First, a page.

If Azealia Banks’ Instagram account is to believed, Elon Musk’s tweets about Tesla’s take-private deal can be chalked up to some good ole acid and a whole lot of post-tweet frantic scrambling. Over a series of Instagram stories from the weekend, Banks (whose account should be taken with an entire salt shaker — more on that later) reported from the belly of the beast (which in this case is one of Elon Musk’s Los Angeles homes). Banks, who claims she was invited to Elon’s demesne at the behest of Musk’s partner, the musician Grimes, to collaborate on music, wound up being a witness to what she claimed was a drug-induced financing tweet and a weekend of dealing with its repercussions. At this point, yes, of course we reached out for comment. A spokesperson for Musk responded to a request for ...

Apple has removed Infowars podcasts from iTunes

Apple has followed the lead of Google and Facebook after it removed Infowars, the conspiracy theorist organization helmed by Alex Jones, from its iTunes and podcasts apps. Unlike Google and Facebook, which removed four Infowars videos on the basis that the content violated its policies, Apple’s action is wider-reaching. The company has withdrawn all episodes of five of Infowars’ six podcasts from its directory of content, leaving just one left, a show called ‘Real News With David Knight.’ The removals were first spotted on Twitter. Later, Apple confirmed it took action on account of the use of hate speech which violates its content guidelines. “Apple does not tolerate hate speech, and we have clear guidelines that creators and developers must follow to ensure we provide a safe environment ...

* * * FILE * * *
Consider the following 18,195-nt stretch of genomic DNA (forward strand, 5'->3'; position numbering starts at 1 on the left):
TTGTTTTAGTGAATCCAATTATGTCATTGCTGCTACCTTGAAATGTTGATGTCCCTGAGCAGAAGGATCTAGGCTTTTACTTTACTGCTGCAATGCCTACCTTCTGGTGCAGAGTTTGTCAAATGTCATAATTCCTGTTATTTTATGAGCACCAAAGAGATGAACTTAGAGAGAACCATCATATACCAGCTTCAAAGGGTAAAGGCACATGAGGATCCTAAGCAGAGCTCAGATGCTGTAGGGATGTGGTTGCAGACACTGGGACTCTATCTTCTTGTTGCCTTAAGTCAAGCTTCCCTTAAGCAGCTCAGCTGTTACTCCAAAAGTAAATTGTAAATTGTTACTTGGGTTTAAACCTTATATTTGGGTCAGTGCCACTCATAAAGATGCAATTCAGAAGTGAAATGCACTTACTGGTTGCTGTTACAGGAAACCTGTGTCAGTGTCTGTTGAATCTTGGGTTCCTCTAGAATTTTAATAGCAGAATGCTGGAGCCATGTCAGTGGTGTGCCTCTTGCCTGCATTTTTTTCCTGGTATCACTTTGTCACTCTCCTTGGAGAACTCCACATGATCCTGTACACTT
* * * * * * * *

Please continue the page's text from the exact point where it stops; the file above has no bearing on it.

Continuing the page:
Facebook also removes 4 Infowars videos, including one it previously cleared